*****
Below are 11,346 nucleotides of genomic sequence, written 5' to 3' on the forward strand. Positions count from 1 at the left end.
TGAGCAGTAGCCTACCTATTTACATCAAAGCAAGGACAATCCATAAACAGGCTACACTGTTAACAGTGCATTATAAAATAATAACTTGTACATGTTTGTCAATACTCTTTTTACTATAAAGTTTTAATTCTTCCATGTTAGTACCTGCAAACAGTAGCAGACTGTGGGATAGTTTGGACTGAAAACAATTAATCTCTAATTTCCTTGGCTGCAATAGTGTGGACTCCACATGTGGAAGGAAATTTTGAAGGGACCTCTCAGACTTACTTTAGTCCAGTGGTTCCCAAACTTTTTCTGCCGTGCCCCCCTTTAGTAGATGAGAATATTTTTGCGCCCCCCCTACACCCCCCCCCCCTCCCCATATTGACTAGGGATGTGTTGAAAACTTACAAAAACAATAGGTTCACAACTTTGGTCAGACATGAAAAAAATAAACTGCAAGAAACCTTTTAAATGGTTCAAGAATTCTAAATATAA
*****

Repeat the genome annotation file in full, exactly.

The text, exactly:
Below are 11,346 nucleotides of genomic sequence, written 5' to 3' on the forward strand. Positions count from 1 at the left end.
TGAGCAGTAGCCTACCTATTTACATCAAAGCAAGGACAATCCATAAACAGGCTACACTGTTAACAGTGCATTATAAAATAATAACTTGTACATGTTTGTCAATACTCTTTTTACTATAAAGTTTTAATTCTTCCATGTTAGTACCTGCAAACAGTAGCAGACTGTGGGATAGTTTGGACTGAAAACAATTAATCTCTAATTTCCTTGGCTGCAATAGTGTGGACTCCACATGTGGAAGGAAATTTTGAAGGGACCTCTCAGACTTACTTTAGTCCAGTGGTTCCCAAACTTTTTCTGCCGTGCCCCCCTTTAGTAGATGAGAATATTTTTGCGCCCCCCCTACACCCCCCCCCCCTCCCCATATTGACTAGGGATGTGTTGAAAACTTACAAAAACAATAGGTTCACAACTTTGGTCAGACATGAAAAAAATAAACTGCAAGAAACCTTTTAAATGGTTCAAGAATTCTAAATATAA